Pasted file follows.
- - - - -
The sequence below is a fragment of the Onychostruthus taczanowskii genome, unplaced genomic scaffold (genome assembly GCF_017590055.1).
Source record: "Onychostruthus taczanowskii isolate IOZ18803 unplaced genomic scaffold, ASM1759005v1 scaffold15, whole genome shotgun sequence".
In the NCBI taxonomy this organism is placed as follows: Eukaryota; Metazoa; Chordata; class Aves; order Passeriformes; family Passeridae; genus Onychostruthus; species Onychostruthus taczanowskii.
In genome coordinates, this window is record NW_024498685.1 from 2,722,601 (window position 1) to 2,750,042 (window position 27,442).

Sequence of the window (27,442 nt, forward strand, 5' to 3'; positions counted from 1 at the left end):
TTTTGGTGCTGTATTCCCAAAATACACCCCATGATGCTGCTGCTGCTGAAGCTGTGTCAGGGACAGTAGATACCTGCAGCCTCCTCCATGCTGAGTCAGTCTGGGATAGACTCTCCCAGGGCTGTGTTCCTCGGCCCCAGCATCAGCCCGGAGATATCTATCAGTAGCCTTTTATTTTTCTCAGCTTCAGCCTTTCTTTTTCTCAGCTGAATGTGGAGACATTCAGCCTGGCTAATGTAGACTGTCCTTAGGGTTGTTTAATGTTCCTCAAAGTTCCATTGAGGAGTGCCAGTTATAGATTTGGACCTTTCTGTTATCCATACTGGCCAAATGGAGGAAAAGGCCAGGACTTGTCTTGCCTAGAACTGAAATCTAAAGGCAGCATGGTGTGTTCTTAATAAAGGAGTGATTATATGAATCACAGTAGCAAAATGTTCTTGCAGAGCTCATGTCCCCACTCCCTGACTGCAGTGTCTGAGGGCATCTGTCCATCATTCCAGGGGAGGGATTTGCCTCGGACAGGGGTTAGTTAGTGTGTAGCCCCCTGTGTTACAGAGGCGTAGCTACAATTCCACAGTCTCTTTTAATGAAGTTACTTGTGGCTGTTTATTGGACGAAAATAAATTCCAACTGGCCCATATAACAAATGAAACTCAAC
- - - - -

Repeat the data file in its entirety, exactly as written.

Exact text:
The sequence below is a fragment of the Onychostruthus taczanowskii genome, unplaced genomic scaffold (genome assembly GCF_017590055.1).
Source record: "Onychostruthus taczanowskii isolate IOZ18803 unplaced genomic scaffold, ASM1759005v1 scaffold15, whole genome shotgun sequence".
In the NCBI taxonomy this organism is placed as follows: Eukaryota; Metazoa; Chordata; class Aves; order Passeriformes; family Passeridae; genus Onychostruthus; species Onychostruthus taczanowskii.
In genome coordinates, this window is record NW_024498685.1 from 2,722,601 (window position 1) to 2,750,042 (window position 27,442).

Sequence of the window (27,442 nt, forward strand, 5' to 3'; positions counted from 1 at the left end):
TTTTGGTGCTGTATTCCCAAAATACACCCCATGATGCTGCTGCTGCTGAAGCTGTGTCAGGGACAGTAGATACCTGCAGCCTCCTCCATGCTGAGTCAGTCTGGGATAGACTCTCCCAGGGCTGTGTTCCTCGGCCCCAGCATCAGCCCGGAGATATCTATCAGTAGCCTTTTATTTTTCTCAGCTTCAGCCTTTCTTTTTCTCAGCTGAATGTGGAGACATTCAGCCTGGCTAATGTAGACTGTCCTTAGGGTTGTTTAATGTTCCTCAAAGTTCCATTGAGGAGTGCCAGTTATAGATTTGGACCTTTCTGTTATCCATACTGGCCAAATGGAGGAAAAGGCCAGGACTTGTCTTGCCTAGAACTGAAATCTAAAGGCAGCATGGTGTGTTCTTAATAAAGGAGTGATTATATGAATCACAGTAGCAAAATGTTCTTGCAGAGCTCATGTCCCCACTCCCTGACTGCAGTGTCTGAGGGCATCTGTCCATCATTCCAGGGGAGGGATTTGCCTCGGACAGGGGTTAGTTAGTGTGTAGCCCCCTGTGTTACAGAGGCGTAGCTACAATTCCACAGTCTCTTTTAATGAAGTTACTTGTGGCTGTTTATTGGACGAAAATAAATTCCAACTGGCCCATATAACAAATGAAACTCAAC